Infant Eye Disease

Smoking during pregnancy transmits toxins to the placenta and can harm the unborn child. As a result, smoking increases the chance of many fetal and infant eye disorders.

Infant Eye Disorders

  • strabismus
  • underdeveloped optic nerve
  • premature birth
  • retinopathy of prematurity
  • potential blindness

 

The best way to decrease your risk for developing these eye diseases is to quit smoking. It is never too late, at any age you can reduce your risk of developing these sight-threatening eye conditions. Contact our office to discuss the impact of smoking on your vision.

*All statistics are from https://www.allaboutvision.com/smoking/

Computer Vision Syndrome: Eye Strain

According to The Vision Council, 65% of adults experience some form of computer vision syndrome. Often individuals associate eye strain as a “normal” part of computer work. However, the eye strain you are experiencing is a symptom of computer vision syndrome and can be reduced or avoided!

What is Computer Vision Syndrome?

Computer vision syndrome is caused by the eyes and brain reacting to the characters on a computer screen. On-screen characters have less contrast than characters in print and are more challenging for our eyes to focus on. The difficulty of having to focus on the characters on computer screens is what causes eye fatigue and strain.

Symptoms of CVS

Depending on the individual they may experience one, several, or all symptoms of computer vision syndrome. These symptoms can cause discomfort for the individual and make it difficult to complete work effectively.

  • Headaches
  • Loss of focus
  • Burning eyes
  • Tired eyes
  • Red eyes
  • Double vision
  • Eye twitching
  • Blurred vision
  • Neck and shoulder pain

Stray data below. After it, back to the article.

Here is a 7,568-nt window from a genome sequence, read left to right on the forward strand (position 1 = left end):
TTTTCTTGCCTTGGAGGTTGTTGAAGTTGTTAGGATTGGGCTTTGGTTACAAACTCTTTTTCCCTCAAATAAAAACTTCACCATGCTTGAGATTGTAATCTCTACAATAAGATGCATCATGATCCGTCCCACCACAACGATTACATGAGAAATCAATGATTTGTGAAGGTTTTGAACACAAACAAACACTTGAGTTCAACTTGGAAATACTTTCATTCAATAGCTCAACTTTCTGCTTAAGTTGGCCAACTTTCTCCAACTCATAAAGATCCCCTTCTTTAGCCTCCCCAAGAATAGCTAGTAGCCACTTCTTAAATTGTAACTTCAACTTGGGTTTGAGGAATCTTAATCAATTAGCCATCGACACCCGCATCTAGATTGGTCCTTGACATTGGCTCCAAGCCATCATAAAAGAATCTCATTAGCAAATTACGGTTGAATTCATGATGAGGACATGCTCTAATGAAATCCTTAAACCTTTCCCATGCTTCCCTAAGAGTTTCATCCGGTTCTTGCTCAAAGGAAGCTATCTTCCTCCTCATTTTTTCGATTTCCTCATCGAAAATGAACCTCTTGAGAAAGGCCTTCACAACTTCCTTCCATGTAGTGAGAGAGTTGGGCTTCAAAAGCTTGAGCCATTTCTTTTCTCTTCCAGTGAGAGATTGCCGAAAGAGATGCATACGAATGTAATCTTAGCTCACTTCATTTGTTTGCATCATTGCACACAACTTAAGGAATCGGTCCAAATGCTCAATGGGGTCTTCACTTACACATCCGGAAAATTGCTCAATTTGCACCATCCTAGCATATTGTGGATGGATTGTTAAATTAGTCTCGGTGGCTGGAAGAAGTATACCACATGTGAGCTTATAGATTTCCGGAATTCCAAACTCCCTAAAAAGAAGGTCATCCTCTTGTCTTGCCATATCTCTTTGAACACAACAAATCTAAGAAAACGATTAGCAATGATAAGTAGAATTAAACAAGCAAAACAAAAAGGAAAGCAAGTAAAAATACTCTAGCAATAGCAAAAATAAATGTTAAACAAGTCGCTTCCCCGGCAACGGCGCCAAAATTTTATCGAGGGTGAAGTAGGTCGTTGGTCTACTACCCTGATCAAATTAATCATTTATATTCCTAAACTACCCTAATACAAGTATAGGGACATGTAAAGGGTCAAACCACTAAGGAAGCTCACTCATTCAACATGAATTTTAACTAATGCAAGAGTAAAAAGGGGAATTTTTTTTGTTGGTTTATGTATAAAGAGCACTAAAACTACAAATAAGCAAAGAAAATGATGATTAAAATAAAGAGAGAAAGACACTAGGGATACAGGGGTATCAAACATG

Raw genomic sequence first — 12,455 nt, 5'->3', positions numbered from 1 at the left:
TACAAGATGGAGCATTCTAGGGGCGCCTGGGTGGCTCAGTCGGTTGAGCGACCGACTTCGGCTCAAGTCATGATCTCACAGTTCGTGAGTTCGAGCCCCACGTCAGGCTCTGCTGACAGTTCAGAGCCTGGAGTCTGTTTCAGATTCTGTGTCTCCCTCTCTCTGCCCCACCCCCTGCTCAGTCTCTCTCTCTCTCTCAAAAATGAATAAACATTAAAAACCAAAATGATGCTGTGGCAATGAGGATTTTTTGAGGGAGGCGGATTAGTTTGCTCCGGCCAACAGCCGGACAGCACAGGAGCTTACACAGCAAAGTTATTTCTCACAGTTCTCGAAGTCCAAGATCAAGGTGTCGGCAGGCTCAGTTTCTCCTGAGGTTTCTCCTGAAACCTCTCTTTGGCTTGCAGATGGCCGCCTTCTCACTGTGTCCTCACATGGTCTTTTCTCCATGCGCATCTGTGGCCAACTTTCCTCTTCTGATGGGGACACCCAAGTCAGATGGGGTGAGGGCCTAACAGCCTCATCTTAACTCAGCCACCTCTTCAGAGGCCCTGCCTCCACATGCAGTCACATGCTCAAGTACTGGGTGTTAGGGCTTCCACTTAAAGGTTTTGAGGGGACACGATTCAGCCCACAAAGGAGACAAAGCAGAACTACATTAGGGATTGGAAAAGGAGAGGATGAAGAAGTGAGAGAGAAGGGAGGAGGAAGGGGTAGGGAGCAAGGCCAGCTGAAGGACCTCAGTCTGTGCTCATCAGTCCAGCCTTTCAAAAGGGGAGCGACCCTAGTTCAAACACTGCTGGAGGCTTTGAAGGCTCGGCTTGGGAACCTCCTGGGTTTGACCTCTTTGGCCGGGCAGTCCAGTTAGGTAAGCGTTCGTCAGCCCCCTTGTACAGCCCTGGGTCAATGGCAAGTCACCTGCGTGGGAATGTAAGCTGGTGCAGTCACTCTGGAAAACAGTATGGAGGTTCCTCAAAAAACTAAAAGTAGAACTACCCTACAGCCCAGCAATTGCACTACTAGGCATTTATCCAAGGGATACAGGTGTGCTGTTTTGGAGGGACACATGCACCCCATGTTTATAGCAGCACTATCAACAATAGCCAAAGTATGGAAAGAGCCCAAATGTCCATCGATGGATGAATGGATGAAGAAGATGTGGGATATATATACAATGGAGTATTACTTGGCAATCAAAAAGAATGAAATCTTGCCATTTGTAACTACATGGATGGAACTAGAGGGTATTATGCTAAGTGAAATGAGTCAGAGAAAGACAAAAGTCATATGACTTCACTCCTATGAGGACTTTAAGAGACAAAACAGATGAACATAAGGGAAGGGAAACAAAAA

Ways to Combat CVS

Many computer users find their eyes feel strained working under fluorescent lights. Users feel more eye comfort when using floor lamps instead of harsh overhead lights. Minimize the reflection of glare off your computer screen by installing an anti-glare screen on your monitor. Consider closing the blinds to prevent the sun from reflecting off your computer screen as well.

The type of screen and settings of your screen can also impact your eye strain. We recommend making sure you have an LCD screen because it has an anti-reflective surface and is more comfortable for the eyes.

Additionally, you can adjust the settings of your screen for optimal viewing. A few settings to adjust are the brightness, text, and color temperature. The brightness should be the same as your surrounding workstation, the text size and contrast can be changed to your comfort level, and reducing the color temperature lowers the amount of blue light emitted by your screen.

Computer Eyewear

One of the best ways to reduce your risk of computer vision syndrome is to visit our office. Your eye doctor can perform a few tests to detect vision problems which could be contributing to your computer vision syndrome and help decide if computer eyewear is the solution for you. Many individuals discover computer eyewear helps reduce their symptoms and improves their productivity.